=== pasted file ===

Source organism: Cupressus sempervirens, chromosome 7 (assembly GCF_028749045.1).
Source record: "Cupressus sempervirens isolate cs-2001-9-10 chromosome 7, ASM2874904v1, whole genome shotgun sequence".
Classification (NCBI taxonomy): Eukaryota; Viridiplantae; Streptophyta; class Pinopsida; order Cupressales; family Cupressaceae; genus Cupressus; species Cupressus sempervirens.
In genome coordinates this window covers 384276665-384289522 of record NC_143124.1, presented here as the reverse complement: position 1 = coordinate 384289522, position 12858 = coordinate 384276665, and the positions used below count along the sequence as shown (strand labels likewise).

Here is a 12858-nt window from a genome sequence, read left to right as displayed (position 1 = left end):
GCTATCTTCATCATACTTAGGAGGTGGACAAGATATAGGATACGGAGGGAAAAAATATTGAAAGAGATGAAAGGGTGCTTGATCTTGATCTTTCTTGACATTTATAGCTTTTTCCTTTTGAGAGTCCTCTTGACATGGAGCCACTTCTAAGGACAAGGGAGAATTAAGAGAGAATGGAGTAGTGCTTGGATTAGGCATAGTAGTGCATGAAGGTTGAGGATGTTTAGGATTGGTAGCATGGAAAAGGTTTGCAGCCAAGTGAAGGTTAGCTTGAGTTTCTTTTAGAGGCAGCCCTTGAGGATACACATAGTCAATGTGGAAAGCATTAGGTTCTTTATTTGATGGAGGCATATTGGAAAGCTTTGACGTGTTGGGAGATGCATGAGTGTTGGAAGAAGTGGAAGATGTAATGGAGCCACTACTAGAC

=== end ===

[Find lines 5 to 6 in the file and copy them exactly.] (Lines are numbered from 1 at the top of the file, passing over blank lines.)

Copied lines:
Here is a 12858-nt window from a genome sequence, read left to right as displayed (position 1 = left end):
GCTATCTTCATCATACTTAGGAGGTGGACAAGATATAGGATACGGAGGGAAAAAATATTGAAAGAGATGAAAGGGTGCTTGATCTTGATCTTTCTTGACATTTATAGCTTTTTCCTTTTGAGAGTCCTCTTGACATGGAGCCACTTCTAAGGACAAGGGAGAATTAAGAGAGAATGGAGTAGTGCTTGGATTAGGCATAGTAGTGCATGAAGGTTGAGGATGTTTAGGATTGGTAGCATGGAAAAGGTTTGCAGCCAAGTGAAGGTTAGCTTGAGTTTCTTTTAGAGGCAGCCCTTGAGGATACACATAGTCAATGTGGAAAGCATTAGGTTCTTTATTTGATGGAGGCATATTGGAAAGCTTTGACGTGTTGGGAGATGCATGAGTGTTGGAAGAAGTGGAAGATGTAATGGAGCCACTACTAGAC